Astronomy and planetary science

  • Article
    | Open Access

    Lunar impact basins formed during the magma ocean solidification should have formed almost unidentifiable topographic and crustal thickness signatures, thus may escape detection. This result allows for a higher impact flux in the earliest epoch of Earth-Moon evolution.

    • K. Miljković
    • , M. A. Wieczorek
    •  & M. T. Zuber
  • Article
    | Open Access

    Ultramafic olivine-rich achondrites provide insight into the missing mantle problem in the asteroid belt. The petrology and geochemistry of these samples suggests they are related to Vesta or the Vestoids.

    • Zoltan Vaci
    • , James M. D. Day
    •  & Andreas Pack
  • Perspective
    | Open Access

    Vast, ancient impact basins scattered mantle materials across the lunar surface. We review lunar evolution models to identify candidate mantle lithologies, then assess orbital observations to evalutae the current distribution of these materials and implications for fundamental planetary processes.

    • Daniel P. Moriarty III
    • , Nick Dygert
    •  & Noah E. Petro
  • Article
    | Open Access

    The photodissociation dynamics of small molecules in the vacuum ultraviolet range can have key implications for astrochemical modelling, but revealing such dynamical details is a challenging task. Here the authors, combining high resolution experimental techniques, provide a detailed description of the fragmentation dynamics of selected rotational levels of a predissociated Rydberg state of H2S.

    • Yarui Zhao
    • , Zijie Luo
    •  & Xueming Yang
  • Article
    | Open Access

    Meteorites from space often include denser polymorphs of their minerals, providing records of past hypervelocity collisions. An olivine mineral crystal was shock-compressed by a high-power laser, and its transformation into denser ringwoodite was time-resolved using an X-ray free electron laser.

    • Takuo Okuchi
    • , Yusuke Seto
    •  & Norimasa Ozaki
  • Article
    | Open Access

    Gravity waves are observed in Venus atmosphere, but their characteristics are not well-known. Here, the authors show spontaneous generation of gravity waves from the thermal tides in the Venus atmosphere as small-scale gravity waves are resolved in high-resolution general circulation model.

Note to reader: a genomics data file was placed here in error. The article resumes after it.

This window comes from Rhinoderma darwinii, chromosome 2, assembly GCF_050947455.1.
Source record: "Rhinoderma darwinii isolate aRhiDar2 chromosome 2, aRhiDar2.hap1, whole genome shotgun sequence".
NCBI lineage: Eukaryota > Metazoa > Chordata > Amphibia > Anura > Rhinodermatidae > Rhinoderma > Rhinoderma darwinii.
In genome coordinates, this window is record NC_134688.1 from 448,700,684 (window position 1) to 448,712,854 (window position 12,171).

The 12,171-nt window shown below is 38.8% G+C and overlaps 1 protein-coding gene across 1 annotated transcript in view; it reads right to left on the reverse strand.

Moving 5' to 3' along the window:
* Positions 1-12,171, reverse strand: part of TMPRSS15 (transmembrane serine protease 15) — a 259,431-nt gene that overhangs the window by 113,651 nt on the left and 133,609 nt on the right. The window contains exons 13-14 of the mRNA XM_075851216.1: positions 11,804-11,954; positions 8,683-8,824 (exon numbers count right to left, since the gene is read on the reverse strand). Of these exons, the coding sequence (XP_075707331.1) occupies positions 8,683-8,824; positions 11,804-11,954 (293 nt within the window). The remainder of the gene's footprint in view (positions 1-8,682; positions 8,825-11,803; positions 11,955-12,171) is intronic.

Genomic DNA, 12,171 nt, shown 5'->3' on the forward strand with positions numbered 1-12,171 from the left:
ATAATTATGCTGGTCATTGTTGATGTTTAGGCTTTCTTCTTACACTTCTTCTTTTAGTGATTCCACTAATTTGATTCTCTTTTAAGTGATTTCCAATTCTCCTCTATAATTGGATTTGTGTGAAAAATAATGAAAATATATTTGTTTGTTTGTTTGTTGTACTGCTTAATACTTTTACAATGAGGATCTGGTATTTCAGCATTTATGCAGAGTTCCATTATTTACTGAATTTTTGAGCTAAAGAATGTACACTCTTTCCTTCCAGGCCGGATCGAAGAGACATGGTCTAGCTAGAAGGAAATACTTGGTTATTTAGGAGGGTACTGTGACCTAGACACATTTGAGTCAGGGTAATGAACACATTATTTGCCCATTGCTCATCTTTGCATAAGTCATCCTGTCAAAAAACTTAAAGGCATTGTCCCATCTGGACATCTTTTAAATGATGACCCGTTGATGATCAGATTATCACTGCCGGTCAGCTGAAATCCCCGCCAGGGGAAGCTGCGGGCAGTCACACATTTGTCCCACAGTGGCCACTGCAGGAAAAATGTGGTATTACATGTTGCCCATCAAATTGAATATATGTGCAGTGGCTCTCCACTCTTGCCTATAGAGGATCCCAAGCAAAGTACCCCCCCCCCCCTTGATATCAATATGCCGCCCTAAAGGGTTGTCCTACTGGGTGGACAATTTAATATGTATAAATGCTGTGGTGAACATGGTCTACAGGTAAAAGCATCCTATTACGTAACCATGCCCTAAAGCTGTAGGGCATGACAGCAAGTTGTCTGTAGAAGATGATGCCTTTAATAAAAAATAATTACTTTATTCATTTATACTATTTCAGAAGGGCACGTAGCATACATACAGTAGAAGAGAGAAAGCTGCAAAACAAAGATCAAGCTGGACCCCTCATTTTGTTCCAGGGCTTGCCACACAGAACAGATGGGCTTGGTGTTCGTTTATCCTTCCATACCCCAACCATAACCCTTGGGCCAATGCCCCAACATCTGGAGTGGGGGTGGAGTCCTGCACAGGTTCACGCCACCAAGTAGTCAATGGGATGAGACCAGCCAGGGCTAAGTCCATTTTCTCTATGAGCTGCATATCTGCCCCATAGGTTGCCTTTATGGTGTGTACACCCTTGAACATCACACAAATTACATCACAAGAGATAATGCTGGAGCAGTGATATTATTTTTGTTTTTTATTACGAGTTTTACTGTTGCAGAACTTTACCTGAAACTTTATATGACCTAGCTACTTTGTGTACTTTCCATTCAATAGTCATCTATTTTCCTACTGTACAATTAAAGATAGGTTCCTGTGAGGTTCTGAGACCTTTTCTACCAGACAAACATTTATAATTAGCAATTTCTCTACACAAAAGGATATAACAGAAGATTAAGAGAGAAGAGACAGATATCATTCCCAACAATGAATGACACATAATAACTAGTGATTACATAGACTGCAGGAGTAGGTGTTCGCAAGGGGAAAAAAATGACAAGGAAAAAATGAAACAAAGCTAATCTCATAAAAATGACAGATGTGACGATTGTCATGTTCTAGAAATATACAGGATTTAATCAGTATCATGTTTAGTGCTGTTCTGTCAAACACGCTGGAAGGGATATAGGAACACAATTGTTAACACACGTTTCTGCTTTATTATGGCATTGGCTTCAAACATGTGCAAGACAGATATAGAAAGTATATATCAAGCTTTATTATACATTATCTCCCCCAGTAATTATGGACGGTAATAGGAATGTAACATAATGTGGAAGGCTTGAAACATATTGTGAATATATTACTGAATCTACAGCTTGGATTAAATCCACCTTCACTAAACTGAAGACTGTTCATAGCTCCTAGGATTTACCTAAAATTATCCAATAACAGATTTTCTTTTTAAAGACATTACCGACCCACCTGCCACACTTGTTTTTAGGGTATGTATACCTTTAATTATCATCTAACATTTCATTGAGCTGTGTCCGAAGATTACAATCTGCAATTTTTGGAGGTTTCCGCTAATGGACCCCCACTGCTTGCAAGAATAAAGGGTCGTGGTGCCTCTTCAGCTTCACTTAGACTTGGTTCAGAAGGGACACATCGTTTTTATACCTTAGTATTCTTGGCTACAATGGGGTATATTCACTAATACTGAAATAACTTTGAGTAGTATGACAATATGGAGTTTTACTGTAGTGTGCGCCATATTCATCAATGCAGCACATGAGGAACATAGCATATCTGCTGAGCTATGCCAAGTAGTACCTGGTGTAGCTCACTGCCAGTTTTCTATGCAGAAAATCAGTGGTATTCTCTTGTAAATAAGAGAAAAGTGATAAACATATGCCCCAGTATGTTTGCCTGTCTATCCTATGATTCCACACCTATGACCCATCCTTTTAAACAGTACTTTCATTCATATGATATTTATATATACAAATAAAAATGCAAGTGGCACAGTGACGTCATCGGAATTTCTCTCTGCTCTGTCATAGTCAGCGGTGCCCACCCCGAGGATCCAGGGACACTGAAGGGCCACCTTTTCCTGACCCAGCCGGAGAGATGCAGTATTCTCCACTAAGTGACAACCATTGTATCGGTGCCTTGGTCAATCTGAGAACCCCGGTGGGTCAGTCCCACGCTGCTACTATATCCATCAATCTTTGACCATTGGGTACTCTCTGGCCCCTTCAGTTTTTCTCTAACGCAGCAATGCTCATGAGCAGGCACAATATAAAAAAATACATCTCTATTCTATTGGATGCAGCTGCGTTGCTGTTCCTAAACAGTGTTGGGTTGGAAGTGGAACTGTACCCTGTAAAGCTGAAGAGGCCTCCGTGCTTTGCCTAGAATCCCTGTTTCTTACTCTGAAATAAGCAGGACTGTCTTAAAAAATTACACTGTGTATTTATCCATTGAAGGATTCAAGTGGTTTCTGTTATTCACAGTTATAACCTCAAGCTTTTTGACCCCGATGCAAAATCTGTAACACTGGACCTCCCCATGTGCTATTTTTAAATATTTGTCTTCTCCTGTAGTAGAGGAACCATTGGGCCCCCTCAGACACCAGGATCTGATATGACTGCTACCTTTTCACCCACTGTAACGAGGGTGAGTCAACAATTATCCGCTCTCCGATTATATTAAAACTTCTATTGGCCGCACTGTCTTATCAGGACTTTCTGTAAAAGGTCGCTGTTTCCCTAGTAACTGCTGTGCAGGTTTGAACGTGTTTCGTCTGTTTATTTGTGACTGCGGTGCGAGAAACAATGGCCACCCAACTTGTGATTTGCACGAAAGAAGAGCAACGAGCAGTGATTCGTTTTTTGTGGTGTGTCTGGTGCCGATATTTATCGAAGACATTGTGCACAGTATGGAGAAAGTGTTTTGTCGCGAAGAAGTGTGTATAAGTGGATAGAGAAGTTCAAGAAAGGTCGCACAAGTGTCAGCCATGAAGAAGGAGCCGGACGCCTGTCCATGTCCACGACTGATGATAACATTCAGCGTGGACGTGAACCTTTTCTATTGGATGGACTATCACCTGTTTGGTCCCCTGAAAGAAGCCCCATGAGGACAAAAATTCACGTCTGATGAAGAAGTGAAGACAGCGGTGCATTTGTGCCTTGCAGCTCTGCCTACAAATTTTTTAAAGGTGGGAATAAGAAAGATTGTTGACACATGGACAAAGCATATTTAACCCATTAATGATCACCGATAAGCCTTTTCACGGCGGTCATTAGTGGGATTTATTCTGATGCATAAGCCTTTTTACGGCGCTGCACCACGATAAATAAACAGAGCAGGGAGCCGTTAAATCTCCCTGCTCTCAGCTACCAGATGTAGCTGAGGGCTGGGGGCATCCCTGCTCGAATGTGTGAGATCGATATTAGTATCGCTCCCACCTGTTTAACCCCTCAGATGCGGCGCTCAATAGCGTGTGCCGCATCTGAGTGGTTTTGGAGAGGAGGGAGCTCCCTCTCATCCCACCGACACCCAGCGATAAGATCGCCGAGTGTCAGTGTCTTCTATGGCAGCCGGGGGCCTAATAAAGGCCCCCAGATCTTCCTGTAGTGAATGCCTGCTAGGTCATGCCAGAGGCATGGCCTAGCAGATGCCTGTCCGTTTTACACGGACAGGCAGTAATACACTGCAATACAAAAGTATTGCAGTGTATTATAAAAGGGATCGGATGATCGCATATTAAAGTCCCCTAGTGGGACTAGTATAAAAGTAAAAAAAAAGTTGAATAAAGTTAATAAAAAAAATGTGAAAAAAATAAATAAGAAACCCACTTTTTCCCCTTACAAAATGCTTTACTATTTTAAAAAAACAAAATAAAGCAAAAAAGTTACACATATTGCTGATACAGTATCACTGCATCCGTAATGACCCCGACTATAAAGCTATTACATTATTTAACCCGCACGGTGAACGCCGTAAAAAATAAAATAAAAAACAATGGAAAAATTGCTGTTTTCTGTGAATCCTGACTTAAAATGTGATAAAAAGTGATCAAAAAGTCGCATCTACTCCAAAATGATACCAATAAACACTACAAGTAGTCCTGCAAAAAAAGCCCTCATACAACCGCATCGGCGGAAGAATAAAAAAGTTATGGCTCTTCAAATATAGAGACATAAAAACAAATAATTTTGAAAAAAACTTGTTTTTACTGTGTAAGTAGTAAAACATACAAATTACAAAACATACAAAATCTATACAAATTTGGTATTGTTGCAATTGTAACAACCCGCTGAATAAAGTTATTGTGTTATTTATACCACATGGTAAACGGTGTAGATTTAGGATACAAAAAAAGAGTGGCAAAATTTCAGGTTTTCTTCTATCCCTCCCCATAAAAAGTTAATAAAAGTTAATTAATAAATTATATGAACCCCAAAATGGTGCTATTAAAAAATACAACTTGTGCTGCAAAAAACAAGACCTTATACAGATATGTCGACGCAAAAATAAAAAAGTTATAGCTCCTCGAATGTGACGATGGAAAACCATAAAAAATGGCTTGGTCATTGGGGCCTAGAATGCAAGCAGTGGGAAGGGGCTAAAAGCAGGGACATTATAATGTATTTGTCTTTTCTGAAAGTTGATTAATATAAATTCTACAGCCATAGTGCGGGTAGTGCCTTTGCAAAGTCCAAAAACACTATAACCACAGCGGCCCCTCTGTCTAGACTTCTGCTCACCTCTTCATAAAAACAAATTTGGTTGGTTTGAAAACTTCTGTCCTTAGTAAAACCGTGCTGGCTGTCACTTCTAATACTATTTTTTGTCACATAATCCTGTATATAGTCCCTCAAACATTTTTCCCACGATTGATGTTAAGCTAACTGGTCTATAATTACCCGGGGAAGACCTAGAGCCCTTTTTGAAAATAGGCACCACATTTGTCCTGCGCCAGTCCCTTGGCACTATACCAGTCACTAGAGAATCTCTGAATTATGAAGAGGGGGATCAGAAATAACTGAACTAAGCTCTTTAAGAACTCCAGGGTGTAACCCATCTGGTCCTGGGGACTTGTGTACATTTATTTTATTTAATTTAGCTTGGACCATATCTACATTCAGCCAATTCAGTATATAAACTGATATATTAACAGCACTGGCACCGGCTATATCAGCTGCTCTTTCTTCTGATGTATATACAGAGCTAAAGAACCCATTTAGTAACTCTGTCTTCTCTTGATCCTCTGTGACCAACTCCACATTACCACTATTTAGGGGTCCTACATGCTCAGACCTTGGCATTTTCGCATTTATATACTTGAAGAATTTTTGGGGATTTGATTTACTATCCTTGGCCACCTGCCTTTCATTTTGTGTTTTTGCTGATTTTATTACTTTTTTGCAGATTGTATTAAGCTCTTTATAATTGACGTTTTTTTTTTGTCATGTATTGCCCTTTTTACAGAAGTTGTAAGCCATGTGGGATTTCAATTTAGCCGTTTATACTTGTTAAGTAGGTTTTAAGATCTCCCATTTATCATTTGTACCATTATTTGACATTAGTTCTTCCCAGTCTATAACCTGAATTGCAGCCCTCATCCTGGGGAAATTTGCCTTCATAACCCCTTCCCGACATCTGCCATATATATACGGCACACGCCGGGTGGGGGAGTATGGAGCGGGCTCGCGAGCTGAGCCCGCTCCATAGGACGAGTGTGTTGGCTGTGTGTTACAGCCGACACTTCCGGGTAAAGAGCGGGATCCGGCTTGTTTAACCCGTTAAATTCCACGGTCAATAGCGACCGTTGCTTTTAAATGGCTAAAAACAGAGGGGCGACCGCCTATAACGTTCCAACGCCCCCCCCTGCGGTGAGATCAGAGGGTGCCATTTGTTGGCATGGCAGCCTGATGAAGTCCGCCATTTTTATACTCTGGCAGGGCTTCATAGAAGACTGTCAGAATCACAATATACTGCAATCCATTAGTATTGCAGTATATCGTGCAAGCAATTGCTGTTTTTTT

• Norihiko Sugimoto
    • , Yukiko Fujisawa
    •  & Yoshi-Yuki Hayashi
  • Article
    | Open Access

    Superbolts are powerful, rare lightning events. Here, the authors show simultaneous satellite and ground measurements of a superbolt, and demonstrate different properties of superbolts and lightnings.

    • J.-F. Ripoll
    • , T. Farges
    •  & S. Pédeboy
  • Article
    | Open Access

    Several scenarios exist to explain the origins of the organic matter found in carbonaceous chondrites. Here, the authors show laboratory experiments confirming that a significant portion of the soluble organic matter can originate from organic ices inherited from the dense molecular cloud.

    • G. Danger
    • , V. Vinogradoff
    •  & P. Schmitt-Kopplin
  • Article
    | Open Access

    It was predicted that Alfvén waves can account for the acceleration of precipitating auroral electrons. Here, the authors show laboratory measurements of the resonant transfer of energy from Alfvén waves to electrons under conditions relevant to the auroral zone as a direct test.

    • J. W. R. Schroeder
    • , G. G. Howes
    •  & S. Dorfman
  • Article
    | Open Access

    The authors here propose a chemical reaction that forms ammoniated phyllosilicates on Ceres. This process could trigger at a very low temperature, suggesting Ceres evolution in a region different from its current location.

    • Santosh K. Singh
    • , Alexandre Bergantini
    •  & Ralf I. Kaiser
  • Article
    | Open Access

    Three-body dissociation of water, producing one oxygen and two hydrogen atoms, has been difficult to investigate due to the lack of intense vacuum ultraviolet sources. Here, using a tunable free-electron laser, the authors obtain quantum yields for this channel showing that it is a possible route to prebiotic oxygen formation in interstellar environments.

    • Yao Chang
    • , Yong Yu
    •  & Xueming Yang
  • Article
    | Open Access

    The authors describe a dynamic surface instability between impacting materials, showing that a region of mixing grows between two media. The study implies that this can explain mixed compositions and textures in certain meteorites.

    • Avi Ravid
    • , Robert I. Citron
    •  & Raymond Jeanloz
  • Article
    | Open Access